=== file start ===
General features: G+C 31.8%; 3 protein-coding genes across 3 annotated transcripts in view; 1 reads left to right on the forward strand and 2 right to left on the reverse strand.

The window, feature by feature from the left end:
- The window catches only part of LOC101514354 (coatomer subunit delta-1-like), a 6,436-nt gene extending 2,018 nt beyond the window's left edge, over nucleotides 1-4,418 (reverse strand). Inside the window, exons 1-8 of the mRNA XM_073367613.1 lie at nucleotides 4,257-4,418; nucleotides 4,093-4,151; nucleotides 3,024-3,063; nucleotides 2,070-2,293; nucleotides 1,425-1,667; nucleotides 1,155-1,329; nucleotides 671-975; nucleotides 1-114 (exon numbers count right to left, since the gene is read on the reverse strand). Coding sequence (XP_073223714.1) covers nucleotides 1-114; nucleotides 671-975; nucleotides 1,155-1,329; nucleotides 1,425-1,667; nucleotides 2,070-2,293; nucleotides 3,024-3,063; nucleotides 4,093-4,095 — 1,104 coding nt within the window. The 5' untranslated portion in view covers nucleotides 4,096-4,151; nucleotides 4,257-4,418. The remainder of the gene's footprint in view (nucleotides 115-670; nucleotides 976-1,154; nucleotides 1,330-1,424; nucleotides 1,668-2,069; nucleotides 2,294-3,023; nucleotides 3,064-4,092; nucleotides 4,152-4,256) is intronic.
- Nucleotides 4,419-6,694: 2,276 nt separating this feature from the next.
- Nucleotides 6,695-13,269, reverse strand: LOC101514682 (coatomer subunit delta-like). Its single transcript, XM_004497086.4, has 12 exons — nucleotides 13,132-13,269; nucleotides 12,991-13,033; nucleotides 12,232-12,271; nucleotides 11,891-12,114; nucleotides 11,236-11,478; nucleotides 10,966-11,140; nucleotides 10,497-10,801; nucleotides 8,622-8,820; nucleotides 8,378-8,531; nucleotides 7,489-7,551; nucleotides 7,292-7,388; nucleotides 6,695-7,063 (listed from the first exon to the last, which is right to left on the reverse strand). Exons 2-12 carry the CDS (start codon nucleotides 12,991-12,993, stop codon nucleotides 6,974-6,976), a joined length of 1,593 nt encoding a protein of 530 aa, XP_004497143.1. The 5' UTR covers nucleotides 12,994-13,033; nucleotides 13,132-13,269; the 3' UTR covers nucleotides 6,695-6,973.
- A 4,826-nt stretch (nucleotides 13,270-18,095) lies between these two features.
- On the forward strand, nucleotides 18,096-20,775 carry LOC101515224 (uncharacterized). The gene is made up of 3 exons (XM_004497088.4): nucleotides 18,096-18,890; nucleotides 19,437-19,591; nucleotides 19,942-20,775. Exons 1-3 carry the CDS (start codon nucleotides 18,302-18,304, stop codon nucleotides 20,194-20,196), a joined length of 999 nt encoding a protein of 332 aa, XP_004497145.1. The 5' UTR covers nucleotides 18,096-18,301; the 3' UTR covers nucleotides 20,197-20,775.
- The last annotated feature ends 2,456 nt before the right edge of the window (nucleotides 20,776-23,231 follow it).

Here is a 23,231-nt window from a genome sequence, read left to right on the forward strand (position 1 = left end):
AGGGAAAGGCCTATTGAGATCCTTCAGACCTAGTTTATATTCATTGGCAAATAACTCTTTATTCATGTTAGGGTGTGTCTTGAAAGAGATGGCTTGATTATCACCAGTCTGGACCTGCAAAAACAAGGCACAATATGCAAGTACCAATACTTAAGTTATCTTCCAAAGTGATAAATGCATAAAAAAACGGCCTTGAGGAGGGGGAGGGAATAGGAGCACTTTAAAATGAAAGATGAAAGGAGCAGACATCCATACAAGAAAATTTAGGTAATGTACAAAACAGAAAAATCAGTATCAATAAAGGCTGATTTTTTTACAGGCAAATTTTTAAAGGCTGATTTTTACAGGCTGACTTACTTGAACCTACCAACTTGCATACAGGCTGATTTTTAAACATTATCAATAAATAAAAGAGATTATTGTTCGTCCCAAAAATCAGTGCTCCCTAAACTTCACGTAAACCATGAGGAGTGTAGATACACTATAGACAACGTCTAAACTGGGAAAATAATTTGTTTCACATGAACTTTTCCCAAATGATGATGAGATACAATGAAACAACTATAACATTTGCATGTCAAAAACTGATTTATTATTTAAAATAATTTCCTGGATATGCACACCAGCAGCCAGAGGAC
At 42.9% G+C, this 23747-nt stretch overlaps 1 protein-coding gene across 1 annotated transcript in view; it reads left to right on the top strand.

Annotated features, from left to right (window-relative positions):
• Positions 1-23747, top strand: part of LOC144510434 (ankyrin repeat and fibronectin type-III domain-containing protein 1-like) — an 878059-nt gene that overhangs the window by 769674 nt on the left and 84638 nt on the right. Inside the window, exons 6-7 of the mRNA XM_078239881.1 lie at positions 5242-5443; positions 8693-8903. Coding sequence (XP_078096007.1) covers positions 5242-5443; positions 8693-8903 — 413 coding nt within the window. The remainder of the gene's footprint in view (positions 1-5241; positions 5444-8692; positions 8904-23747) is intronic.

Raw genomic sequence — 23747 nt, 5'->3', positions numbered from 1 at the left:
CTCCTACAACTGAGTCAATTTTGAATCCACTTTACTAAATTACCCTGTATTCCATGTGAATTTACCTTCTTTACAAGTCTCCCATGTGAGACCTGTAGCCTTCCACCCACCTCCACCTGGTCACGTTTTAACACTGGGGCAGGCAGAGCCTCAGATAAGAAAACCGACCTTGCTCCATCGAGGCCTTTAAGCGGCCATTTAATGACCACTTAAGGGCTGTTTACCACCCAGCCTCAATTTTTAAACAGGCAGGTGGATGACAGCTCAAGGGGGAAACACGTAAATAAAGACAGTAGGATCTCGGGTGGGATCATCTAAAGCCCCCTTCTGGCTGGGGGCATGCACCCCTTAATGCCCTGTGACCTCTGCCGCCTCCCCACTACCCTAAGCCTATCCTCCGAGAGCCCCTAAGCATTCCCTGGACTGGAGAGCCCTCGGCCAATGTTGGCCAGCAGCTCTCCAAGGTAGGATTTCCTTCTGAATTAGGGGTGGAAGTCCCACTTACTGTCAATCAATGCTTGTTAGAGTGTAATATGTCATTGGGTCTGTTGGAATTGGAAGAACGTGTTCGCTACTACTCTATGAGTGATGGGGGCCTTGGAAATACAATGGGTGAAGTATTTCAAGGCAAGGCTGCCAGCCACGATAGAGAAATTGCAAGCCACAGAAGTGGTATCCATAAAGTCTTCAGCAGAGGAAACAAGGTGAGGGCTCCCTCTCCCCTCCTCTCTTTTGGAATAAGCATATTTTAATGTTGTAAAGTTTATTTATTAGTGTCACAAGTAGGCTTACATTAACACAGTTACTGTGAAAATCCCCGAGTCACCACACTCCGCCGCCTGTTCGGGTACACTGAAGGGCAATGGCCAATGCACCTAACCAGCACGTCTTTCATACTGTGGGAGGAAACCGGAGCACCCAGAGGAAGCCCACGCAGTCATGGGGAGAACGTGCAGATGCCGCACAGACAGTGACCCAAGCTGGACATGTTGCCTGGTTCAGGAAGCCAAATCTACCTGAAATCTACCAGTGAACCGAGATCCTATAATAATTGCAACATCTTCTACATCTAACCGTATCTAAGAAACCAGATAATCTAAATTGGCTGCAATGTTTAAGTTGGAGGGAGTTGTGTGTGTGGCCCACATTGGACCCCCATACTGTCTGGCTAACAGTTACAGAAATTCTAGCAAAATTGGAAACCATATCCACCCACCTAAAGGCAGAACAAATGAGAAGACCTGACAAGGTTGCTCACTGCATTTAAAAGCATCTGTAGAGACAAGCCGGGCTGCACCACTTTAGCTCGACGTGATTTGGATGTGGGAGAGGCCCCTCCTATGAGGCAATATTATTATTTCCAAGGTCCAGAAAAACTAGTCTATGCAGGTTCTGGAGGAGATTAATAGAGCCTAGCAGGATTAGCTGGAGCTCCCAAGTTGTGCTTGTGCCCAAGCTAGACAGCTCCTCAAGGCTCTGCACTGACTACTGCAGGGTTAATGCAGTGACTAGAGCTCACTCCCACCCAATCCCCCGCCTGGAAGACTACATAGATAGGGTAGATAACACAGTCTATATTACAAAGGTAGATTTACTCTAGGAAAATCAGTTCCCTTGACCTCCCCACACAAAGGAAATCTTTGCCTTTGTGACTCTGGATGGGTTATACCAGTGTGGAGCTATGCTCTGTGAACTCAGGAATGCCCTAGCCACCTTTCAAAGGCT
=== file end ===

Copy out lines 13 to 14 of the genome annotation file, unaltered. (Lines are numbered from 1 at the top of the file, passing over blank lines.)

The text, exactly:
• Positions 1-23747, top strand: part of LOC144510434 (ankyrin repeat and fibronectin type-III domain-containing protein 1-like) — an 878059-nt gene that overhangs the window by 769674 nt on the left and 84638 nt on the right. Inside the window, exons 6-7 of the mRNA XM_078239881.1 lie at positions 5242-5443; positions 8693-8903. Coding sequence (XP_078096007.1) covers positions 5242-5443; positions 8693-8903 — 413 coding nt within the window. The remainder of the gene's footprint in view (positions 1-5241; positions 5444-8692; positions 8904-23747) is intronic.

Raw genomic sequence — 23747 nt, 5'->3', positions numbered from 1 at the left: